International seminar with guests from Turkey: 29th of September 2012 in BerlinAlmost 10 years ago the Justice and Development Party (AKP) succeeded an instable coalition of parties which managed the 2001 financial crisis in Turkey. Although obviously representing a continuity in neoliberal economic policies, AKP has been perceived by many of its supporters as an alternative to ‘the old and corrupt parties‘, as an expression of ‘Anatolian subalterns against Western dominance‘ and therefore as a ‘conservative-democratic‘ response to the ‘authoritarian and elitist laicism‘. Moreover, AKP government – ‘pluralist in religious and cultural terms‘ – was showing a strong commitment to EU integration process. Despite being part of a strategy of self-description, this perception was widely accepted among scholars particularly in Western countries. It found its strongest critiques not abroad, but in Turkey itself.
Today, the picture of an AKP-led democratization project is more and more challenged. The level of violence against political opponents reached a new peak in 2011 and raised - together with more recent reforms - many questions about AKP’s stance towards religious plurality and the so called Islamist networks. The repression against critical intellectuals and activists together with the massive oppression of the Kurdish movement as well as the re-militarization of the conflict have raised serious concerns about the democratic character and the cultural plurality ascribed to AKP, even among scholars formerly supporting the AKP. As many critical scholars in Turkey indicate, the close relation between Political Islam and the ruling AKP cannot be reduced to single incidents such as the ban of alcohol in public spheres or the introduction of Quranic courses in schools.
In fact, a deeper societal transformation is taking place, which requires more attention in order to understand the logic behind the mentioned developments as well as their interrelation. The nexus between Political Islam, Nationalism and Neoliberalism established by AKP appears as a hegemonic project able to maintain or even broaden popular support, whereas resistance against it remains fragmented. Neoliberal policies (e.g. privatization of public goods, valorization of space) are bolstered by the centralization of political power together with the militarization of social conflicts labeled as “fight against terrorism”. The conference therefore aims to assess the specific character of this apparently strong nexus by focusing on several fields: the political economy of Islamist-run municipalities and their impact on AKP’s quest for a new hegemonic project, the recognition of the Kurdish identity as an AKP-specific mode of islamic-conservative nationalism and its links to foreign policy as well as the Neo-Islamist visions of society in the context of neoliberal urbanity and the regulation of everyday life.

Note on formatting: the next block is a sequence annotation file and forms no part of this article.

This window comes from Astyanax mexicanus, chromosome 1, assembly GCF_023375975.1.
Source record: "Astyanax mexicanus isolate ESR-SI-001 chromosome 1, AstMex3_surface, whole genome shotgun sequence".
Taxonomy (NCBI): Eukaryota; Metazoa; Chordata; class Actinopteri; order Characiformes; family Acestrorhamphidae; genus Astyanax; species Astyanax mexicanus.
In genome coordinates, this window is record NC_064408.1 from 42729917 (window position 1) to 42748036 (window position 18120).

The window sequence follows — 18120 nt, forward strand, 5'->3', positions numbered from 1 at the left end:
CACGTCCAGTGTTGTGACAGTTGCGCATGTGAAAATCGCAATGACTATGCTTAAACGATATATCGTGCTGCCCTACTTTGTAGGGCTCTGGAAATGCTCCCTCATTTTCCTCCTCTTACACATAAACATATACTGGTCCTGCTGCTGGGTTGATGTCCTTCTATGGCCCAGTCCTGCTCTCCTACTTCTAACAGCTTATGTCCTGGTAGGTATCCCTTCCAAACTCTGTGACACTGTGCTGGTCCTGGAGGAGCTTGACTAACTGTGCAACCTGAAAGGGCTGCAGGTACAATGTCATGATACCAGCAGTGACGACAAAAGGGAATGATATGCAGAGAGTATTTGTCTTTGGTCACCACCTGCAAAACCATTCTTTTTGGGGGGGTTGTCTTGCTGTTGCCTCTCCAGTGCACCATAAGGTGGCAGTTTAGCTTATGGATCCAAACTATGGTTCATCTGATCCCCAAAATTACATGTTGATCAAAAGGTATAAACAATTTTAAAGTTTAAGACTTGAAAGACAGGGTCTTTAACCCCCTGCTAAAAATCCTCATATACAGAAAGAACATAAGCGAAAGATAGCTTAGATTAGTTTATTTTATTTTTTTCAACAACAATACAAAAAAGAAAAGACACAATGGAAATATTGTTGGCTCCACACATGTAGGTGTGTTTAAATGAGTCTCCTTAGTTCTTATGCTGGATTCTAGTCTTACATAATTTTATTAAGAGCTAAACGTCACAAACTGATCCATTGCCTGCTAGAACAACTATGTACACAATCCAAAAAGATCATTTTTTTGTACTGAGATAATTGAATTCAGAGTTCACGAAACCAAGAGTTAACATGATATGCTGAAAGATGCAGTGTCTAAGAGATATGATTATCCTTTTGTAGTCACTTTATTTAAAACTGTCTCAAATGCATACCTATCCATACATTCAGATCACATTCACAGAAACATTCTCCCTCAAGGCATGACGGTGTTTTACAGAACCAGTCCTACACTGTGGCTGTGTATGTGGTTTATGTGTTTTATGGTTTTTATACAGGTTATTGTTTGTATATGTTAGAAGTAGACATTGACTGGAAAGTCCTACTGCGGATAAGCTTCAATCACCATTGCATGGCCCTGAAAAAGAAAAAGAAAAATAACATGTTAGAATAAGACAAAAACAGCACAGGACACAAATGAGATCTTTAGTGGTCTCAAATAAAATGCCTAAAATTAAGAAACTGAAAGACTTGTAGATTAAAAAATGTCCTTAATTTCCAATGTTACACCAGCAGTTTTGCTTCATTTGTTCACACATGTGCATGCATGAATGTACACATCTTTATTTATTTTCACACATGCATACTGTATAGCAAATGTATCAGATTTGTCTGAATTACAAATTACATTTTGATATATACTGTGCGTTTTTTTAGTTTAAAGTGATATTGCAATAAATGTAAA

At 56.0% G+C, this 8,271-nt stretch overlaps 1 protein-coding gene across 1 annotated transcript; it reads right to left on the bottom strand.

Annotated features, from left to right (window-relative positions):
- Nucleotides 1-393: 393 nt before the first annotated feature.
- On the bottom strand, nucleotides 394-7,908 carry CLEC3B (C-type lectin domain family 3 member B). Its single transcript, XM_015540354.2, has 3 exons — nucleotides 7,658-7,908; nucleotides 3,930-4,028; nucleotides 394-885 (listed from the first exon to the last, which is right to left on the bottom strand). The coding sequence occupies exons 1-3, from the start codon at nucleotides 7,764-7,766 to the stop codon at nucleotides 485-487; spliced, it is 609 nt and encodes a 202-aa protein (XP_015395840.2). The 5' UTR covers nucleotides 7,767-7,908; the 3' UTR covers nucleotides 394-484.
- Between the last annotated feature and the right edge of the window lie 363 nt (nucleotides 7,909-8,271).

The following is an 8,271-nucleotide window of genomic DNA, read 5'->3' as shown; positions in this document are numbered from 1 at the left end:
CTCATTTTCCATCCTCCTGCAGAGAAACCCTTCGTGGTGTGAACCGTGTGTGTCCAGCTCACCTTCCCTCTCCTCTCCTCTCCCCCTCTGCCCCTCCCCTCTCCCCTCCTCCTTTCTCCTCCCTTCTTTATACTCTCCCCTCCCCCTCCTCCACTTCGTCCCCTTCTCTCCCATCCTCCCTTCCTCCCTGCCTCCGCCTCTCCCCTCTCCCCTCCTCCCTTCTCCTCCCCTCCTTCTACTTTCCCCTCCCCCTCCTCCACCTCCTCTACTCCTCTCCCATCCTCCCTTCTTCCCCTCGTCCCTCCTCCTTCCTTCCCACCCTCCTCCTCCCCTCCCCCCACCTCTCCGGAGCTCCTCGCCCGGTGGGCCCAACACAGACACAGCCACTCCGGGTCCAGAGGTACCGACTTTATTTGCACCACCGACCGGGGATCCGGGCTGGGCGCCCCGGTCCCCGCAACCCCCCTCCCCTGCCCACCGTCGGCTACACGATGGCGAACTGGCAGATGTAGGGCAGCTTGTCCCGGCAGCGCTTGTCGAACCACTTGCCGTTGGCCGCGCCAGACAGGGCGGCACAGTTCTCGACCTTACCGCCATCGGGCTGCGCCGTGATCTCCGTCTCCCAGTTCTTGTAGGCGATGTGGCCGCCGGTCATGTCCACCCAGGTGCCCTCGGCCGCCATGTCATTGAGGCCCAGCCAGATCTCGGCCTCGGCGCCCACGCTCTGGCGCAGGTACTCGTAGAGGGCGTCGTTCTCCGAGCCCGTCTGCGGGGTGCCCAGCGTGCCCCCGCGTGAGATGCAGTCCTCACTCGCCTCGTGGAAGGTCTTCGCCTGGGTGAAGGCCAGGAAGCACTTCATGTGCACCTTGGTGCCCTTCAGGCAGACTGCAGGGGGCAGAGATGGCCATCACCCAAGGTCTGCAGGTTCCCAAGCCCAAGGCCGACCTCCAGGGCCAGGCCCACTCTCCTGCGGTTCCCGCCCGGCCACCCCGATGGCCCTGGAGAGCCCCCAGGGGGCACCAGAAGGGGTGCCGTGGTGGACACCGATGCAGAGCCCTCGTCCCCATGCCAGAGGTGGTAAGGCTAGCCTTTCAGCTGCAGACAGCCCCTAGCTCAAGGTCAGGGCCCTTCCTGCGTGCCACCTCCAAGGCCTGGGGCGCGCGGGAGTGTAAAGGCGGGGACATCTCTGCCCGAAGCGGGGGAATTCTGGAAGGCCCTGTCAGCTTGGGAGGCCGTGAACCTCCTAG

The three workshops will be held in English (please register!). The panel discussion addresses a broader audience and will be translated from English to German.
10.30 Opening: welcome by the hosts and introduction to the topic
11.00-13.00 Workshop with Ali Ekber Doğan: Political economy of Islamist-run municipalities and their impact on AKP’s quest for a new hegemonic project
Host: Ismail Karatepe
13.20-15.20 Workshop with Cenk Saraçoğlu: Islamic-Conservative nationalism and AKP: reflections on foreign policy and the Kurdish question
Host: Errol Babacan
15.20-16.20 Lunch break (free lunch is being offered on the premise of RLS)
16.20-18.20 Workshop with Ayse Çavdar: Neo-Islamist visions of society in the context of neoliberal urbanity and the regulation of everyday life
Host: Axel Gehring
19.00-21.30 Panel discussion with all our guests: Neoliberalism and Political Islam in Turkey under AKP rule: a new hegemonic project?
Hosts: Anne Steckner & Errol Babacan
Dr. Ali Ekber Doğan is an assistant professor at Mersin University, Turkey. His research is on the political economy of urban politics in Turkey, Islamist municipalities, struggles for the right to the
Dr. Cenk Saraçoğlu is working on migration, nationalism, urban transformation and ethnic relations with a particular focus on Turkey. He is a member of the editorial committee of the Turkish academic journal Praksis.
Ayse Çavdar is a journalist and works for the Turkish magazine Express. Her research covers political Islam, media, agriculture and urban transformation in Turkey.
Venue: Rosa Luxemburg Stiftung, Franz Mehring Platz 1, 10243 Berlin
Registration and contact: firstname.lastname@example.org and email@example.com
Hosted and funded by: Bildungswerk Berlin der Heinrich-Böll-Stiftung (Stiftung Deutsche Klassenlotterie), Rosa-Luxemburg-Stiftung and editorial board of Infobrief Türkei (www.infobrief-tuerkei.blogspot.de)